Monday, June 17, 2024

Suns River Still uses sunlight to pull pure water from seawater

Mankind has pursued an effective and simple way to use direct solar power to produce drinking water from salt water for centuries economically. The Suns River Still has patented an innovative method to desalinate water using solar power.

In 2017, the Louisiana-based manufacturer of solar stills announced a partnership with Dubai’s Merlin Farms to address food and water issues in rural desert areas of the Middle East, North Africa, Pakistan, and India.

Using revolutionary housing design and unique solar-powered desalination equipment from Suns River, Merlin Farms produces water and food at 6-10 kg per square meter per month, using saline well water.

The site is in the bare desert at a technology park associated with the American University of Sharjah, UAE. The process won the Sustainability Award at the 2019 WETEX conference in Dubai.

Suns River Still uses sunlight to pull pure water from seawater
Suns River modules with the 5-level aquaponics housing in the background. The site started as a bare, desert calcic horizon and is now a green oasis.

After centuries of failure, there is finally a way to use solar power to desalinate salty water, produce pure water for home and farm use and have housing in the raw desert.

The key energy driver is the Suns River desalination modules linked with Aquastill’s Membrane distillation – the process in which pure water is separated from contaminated water (salt water, for example) by means of evaporation through a membrane. The combination of Suns River and Aquastill brings productivity up to 50 liters/m2 or the equivalent of 6 times the solar energy input.

The venture is currently in the design phase to expand the 400 square meter demonstration site to produce 80 Cubic meters of pure water per day, expanding food production by 100 times. The site is off the electric grid and uses only solar and wind energy, meaning it has a zero carbon footprint. The demonstration site has been in operation for over two years.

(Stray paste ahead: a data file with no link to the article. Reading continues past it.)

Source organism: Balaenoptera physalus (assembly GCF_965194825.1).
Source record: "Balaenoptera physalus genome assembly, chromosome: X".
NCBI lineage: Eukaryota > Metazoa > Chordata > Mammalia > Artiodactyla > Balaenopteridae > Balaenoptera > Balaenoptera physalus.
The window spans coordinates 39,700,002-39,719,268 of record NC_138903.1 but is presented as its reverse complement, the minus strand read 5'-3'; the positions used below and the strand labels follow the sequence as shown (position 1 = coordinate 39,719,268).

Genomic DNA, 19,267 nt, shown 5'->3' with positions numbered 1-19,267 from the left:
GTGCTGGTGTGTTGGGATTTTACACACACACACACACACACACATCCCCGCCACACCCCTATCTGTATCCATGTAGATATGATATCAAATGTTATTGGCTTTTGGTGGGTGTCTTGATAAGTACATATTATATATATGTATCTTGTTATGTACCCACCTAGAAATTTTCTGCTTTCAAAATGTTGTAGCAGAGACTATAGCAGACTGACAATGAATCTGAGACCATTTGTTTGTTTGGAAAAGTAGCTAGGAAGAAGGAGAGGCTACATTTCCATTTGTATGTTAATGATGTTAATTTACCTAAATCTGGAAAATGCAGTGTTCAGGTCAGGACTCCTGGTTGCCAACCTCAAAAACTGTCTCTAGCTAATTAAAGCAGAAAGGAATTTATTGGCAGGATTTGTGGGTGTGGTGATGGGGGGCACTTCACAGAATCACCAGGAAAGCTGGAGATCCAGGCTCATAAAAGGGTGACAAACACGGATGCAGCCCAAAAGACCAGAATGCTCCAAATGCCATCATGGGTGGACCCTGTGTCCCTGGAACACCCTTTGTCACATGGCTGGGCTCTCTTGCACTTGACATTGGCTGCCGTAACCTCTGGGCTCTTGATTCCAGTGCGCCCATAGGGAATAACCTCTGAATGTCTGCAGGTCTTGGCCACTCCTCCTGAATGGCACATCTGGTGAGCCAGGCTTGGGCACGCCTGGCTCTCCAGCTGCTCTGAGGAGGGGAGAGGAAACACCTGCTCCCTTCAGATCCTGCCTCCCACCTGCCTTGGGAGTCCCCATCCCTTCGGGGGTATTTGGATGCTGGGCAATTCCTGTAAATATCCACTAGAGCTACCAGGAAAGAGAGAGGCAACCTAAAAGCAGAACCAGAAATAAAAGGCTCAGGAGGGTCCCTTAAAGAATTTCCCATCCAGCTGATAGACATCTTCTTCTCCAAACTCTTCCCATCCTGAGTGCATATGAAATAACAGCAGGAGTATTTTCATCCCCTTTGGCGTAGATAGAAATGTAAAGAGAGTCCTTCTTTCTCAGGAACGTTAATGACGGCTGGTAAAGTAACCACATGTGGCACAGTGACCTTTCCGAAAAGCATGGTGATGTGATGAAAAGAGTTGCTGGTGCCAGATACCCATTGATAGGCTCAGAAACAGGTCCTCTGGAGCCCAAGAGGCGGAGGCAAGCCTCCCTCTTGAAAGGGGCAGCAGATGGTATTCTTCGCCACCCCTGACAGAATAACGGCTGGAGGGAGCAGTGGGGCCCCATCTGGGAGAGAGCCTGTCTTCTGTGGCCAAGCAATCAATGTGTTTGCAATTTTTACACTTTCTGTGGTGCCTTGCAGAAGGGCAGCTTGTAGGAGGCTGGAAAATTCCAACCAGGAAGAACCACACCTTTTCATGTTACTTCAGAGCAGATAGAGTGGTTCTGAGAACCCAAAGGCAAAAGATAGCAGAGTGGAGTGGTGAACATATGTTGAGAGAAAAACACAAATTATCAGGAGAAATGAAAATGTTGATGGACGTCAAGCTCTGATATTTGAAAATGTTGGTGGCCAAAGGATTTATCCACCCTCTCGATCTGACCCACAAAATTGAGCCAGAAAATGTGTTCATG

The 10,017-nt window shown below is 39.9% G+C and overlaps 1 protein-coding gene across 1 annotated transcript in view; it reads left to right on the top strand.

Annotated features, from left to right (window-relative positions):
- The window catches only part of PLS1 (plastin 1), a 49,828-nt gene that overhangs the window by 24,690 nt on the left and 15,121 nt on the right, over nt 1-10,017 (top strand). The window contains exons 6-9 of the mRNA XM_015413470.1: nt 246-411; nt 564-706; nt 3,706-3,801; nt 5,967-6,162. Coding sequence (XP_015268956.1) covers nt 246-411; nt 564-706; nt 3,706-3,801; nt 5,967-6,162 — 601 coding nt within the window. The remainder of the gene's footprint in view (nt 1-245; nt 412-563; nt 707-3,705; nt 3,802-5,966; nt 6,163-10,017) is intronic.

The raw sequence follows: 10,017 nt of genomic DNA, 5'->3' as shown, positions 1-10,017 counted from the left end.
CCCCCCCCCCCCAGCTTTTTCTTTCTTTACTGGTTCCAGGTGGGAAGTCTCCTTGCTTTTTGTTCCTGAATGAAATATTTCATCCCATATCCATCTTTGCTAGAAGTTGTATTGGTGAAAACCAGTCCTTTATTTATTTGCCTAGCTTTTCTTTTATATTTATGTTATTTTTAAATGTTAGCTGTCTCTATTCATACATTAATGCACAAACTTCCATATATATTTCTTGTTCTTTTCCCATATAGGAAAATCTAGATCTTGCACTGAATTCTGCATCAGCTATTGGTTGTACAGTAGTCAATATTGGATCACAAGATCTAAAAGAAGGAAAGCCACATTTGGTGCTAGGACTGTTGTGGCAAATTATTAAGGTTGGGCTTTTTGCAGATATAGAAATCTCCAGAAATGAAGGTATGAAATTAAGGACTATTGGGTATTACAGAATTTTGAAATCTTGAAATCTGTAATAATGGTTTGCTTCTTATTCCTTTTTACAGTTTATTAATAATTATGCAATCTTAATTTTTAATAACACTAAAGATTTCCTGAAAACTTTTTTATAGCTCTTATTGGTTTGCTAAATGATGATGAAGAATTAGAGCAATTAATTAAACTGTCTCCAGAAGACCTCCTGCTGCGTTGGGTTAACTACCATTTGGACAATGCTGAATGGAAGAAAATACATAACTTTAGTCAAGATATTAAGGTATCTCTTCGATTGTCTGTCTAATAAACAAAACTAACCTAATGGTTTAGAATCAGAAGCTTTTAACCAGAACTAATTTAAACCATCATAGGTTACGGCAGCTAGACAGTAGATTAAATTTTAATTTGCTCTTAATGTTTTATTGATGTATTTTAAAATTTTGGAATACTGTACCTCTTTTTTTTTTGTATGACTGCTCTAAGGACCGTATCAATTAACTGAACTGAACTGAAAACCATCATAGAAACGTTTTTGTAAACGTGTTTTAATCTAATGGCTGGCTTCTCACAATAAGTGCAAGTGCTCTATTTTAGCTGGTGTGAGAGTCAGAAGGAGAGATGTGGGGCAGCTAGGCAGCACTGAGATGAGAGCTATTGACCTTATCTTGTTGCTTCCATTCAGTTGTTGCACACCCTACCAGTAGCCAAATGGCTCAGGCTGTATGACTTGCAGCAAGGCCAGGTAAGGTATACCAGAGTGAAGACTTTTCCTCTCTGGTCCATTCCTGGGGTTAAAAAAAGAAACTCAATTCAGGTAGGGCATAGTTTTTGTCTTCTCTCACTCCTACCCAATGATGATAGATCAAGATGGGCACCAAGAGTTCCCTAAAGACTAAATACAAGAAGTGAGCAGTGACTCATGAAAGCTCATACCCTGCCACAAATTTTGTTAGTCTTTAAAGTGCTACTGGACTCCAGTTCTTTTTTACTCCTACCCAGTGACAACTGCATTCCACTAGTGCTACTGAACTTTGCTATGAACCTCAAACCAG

The project uses 100% solar energy, feeds seawater, produces distilled water and dry salt, and demonstrates a whole new concept in economical desert living.

Suns River Still uses sunlight to pull pure water from seawater
A single test Suns River solar desalination module.

The Suns River equipment can be installed either on rooftop or ground location. The operation of the still is noiseless, and there are no internal moving parts. A simple low-pressure water pump is its most complex component. Its operation is automated and needs only occasional attention.

The demonstration facility consists of a battery of 15 modules – each measuring 1m wide (3.3 ft) by 2.5m (8.2 ft) long and elevated 2m (6.6 ft) above the ground – with a combined production rate of 0.45 m3/d (119 gpd).

Suns River CEO Hill Kemp says their solar stills can produce up to 12 L/m2/d or about three times more than a conventional still, using a combination of serpentine cooling tubes and an inclined feedwater heating surface in a recirculating, three-stage configuration. The system will be designed to operate on a day/night cycle, using the heated cooling water to produce a significant amount of the total water production overnight.

Suns River modules can use any saline stream from seawater, saline water, RO brine, etc. The process will soon debut growing commercial afforest in the bare desert, capturing 1.5 million tons of atmospheric carbon dioxide per square mile.

Using solar energy to meet current and future water needs makes sense because of the low carbon footprint, nil environmental impact, and the ability to process a wide range of bad water into good, drinkable water.